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Trial to begin for Milwaukee election official accused of requesting mail-in ballots for fake military members

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The trial for a former Wisconsin election official who allegedly requested mail-in ballots for three nonexistent military voters is scheduled to begin on Monday in a Milwaukee court.

Kimberly D. Zapata, 47, who served as deputy director of the City of Milwaukee Election Commission, was charged in November 2022 with three misdemeanor counts of election fraud and one count of felony misconduct in public office, according to officials and a criminal complaint.

She pleaded not guilty in December 2022, according to the Milwaukee County Circuit Court’s docket. Jury selection is scheduled to begin Monday.

Zapata allegedly used Wisconsin’s online voter-registration portal, MyVote, to request the ballots, prosecutors said in a complaint filed in November 2022. Investigators said she later admitted in an interview to filing the requests.

“Zapata admitted that she was attempting to highlight flaws within the absentee system,” investigators said, according to the criminal complaint. “She stated that attempting to highlight the flaws within the system is an attempt to maintain election integrity, which is part of her job.”

Zapata allegedly accessed the public website from home at about 5:30 a.m. on Oct. 25, 2022, about two weeks prior to the midterm elections. She allegedly used her city-issued laptop to submit all three requests within a 10-minute window, according to the complaint.

The three fake voters — Holly Brandtjen, Holly Jones and Holly Adams — shared a single birthday, prosecutors said. Officials said municipal clerks in South Milwaukee, Shorewood and Menomonee Falls handled the requests.

“The three requests contained the purported name, address and date of birth of the voter, but contained no proof of identification or residency,” prosecutors said. “All were listed as military voters.”

Military voters are not required to register to vote and are exempt from providing a photo ID, Claire Woodall-Vogg, executive director of the state’s Election Commission, told reporters in November 2022.

“So, it’s my belief that [Zapata] was pointing out that you can go onto the public system, make up a person and request a ballot,” Woodall-Vogg said at a press conference at the time. “She sent it to a state Legislature member in order to alert them to this vulnerability, is our understanding at this point.”

State Assembly Rep. Janel Brandtjen, a Republican who served as chair of the Assembly’s Committee on Campaigns and Elections and who had previously questioned the integrity of Wisconsin’s elections, said in a statement that she received all three ballots at her home. She posted photos of the envelopes online, saying she had notified the Waukesha County Sheriff’s Office. Sheriff Eric Severson’s office said in a statement posted online on Oct. 31, 2022, that it had opened an investigation.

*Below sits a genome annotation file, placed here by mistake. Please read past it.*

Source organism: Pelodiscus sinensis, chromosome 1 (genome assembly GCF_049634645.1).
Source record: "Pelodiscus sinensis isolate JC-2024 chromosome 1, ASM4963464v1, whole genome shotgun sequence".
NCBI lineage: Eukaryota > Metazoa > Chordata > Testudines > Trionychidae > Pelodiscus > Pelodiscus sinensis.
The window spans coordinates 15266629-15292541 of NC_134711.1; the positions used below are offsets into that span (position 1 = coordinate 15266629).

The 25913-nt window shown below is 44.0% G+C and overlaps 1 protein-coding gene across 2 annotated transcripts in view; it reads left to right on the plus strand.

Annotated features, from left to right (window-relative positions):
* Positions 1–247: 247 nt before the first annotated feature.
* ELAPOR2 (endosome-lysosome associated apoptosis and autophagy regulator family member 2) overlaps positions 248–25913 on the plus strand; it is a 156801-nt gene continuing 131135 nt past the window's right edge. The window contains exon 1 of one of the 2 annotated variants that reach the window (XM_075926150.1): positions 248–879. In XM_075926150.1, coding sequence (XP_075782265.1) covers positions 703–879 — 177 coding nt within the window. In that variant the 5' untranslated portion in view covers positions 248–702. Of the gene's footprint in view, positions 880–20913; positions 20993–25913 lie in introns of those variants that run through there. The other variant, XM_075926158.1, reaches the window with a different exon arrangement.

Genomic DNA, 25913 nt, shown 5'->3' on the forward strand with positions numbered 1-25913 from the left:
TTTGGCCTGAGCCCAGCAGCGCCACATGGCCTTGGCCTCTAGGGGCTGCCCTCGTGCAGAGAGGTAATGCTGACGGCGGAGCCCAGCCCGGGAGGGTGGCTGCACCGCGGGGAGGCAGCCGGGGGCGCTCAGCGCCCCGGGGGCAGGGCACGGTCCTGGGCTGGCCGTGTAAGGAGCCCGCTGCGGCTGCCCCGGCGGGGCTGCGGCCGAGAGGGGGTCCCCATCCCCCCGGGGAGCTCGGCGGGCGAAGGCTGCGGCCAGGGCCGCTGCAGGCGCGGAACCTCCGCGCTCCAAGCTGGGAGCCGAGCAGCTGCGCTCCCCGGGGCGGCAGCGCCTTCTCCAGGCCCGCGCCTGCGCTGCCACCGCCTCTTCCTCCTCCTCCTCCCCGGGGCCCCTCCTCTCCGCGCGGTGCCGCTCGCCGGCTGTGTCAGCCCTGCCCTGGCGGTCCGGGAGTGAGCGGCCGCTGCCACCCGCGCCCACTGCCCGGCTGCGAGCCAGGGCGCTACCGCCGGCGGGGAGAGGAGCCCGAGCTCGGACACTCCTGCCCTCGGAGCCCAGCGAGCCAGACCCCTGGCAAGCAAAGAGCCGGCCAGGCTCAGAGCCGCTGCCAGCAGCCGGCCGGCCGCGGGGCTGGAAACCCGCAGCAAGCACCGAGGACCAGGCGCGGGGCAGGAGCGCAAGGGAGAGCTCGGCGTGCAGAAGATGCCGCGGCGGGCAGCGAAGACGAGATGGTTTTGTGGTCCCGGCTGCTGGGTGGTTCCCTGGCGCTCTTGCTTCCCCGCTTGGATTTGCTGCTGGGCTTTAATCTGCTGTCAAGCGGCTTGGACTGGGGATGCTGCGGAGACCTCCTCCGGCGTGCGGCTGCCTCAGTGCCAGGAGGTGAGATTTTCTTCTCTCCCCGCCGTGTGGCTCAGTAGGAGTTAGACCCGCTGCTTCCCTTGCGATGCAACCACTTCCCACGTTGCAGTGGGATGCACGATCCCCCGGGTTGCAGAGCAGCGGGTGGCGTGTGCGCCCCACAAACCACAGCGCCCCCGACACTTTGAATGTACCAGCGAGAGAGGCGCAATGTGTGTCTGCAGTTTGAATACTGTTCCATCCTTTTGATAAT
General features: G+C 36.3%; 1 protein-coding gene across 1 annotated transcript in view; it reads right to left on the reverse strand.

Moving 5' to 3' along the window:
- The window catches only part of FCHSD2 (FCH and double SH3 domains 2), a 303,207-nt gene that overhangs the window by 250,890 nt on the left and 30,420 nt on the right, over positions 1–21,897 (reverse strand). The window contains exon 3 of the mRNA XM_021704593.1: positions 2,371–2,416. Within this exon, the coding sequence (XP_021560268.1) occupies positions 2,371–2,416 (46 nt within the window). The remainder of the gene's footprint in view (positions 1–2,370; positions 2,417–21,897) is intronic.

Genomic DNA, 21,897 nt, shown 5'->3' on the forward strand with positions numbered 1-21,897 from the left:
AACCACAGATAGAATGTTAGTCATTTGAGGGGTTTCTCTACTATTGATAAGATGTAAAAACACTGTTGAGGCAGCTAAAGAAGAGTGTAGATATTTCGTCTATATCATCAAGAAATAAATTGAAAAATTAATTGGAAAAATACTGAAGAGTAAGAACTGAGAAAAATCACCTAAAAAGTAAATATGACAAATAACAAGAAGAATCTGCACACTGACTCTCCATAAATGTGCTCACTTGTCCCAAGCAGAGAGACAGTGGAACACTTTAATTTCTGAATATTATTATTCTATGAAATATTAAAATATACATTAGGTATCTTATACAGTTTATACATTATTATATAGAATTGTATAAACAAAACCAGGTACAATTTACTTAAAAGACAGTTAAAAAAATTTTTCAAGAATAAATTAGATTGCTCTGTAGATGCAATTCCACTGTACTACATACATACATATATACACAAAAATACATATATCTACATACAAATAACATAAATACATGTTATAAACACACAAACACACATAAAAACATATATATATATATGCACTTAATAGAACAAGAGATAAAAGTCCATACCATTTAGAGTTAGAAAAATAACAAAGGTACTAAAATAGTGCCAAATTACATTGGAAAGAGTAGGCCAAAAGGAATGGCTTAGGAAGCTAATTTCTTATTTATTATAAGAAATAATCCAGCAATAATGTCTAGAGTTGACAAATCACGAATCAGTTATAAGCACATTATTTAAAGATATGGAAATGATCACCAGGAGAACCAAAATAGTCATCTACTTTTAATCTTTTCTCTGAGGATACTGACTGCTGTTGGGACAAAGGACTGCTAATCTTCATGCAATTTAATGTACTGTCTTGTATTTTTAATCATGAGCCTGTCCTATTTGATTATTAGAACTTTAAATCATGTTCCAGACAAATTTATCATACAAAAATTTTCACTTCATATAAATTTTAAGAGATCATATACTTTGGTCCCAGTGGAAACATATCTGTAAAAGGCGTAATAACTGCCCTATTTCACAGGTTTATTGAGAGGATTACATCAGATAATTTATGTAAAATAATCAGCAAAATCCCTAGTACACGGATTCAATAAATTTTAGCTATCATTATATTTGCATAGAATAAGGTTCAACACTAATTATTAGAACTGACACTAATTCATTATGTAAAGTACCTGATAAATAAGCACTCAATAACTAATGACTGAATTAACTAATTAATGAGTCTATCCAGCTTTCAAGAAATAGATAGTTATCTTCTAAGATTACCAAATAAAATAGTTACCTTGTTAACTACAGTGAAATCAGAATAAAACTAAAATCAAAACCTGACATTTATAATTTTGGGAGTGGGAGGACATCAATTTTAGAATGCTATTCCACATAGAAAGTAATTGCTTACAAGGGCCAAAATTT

After news of the investigation broke that day, Woodall-Vogg sent Zapata a news story about it, according to the complaint against Zapata. Zapata allegedly told Woodall-Vogg she hadn’t heard about the case, officials said. Prosecutors said Woodall-Vogg then sent a follow-up message, noting a “statement that was put out by JB regarding how easy it was to receive military ballots.”

“She has a point,” Zapata allegedly replied, according to the complaint.

Zapata walked into Woodall-Vogg’s office the following day, prosecutors said, and allegedly told her she’d filed the requests for the ballots.

“Zapata told Woodall-Vogg that she made up the identities of the voters and sent them to show how easy it is to commit fraud in this manner,” the complaint said.

According to the complaint, Zapata told investigators in a later interview that she’d created the requests in part because “she felt overwhelmed due to the threats of violence the Election Commission was receiving, in addition to the constant daily harassment and accusations of lying and hiding things.”

Zapata began working for the commission in 2016 and became deputy director in 2022, officials said. Milwaukee Mayor Cavalier Johnson told reporters during a Nov. 3, 2022, press conference that Zapata had been fired, saying her actions “had every appearance of being an egregious, blatant violation of trust.”

The felony charge against Zapata carries maximum penalties of both three and a half years in prison and $10,000 in fines, according to the complaint. Each misdemeanor charge carries a maximum penalty of six months in prison or $1,000 in fines.

After Zapata had been fired, Brandtjen and a group of veterans filed a complaint on Nov. 4, 2022, against the Wisconsin Election Commission seeking to sequester all military mail-in ballots that arrived ahead of the Nov. 8 midterm election.

The identities of the military personnel who’ve sent those mail-in ballots should be verified before the ballots are counted, the motion said. Waukesha County Circuit Court Judge Michael P. Maxwell on Nov. 7, 2022, denied the motion, according to court records.

ABC News has reached out to Brandtjen and an attorney representing Zapata for comment.

ABC News’ Lucien Bruggeman contributed to this report.

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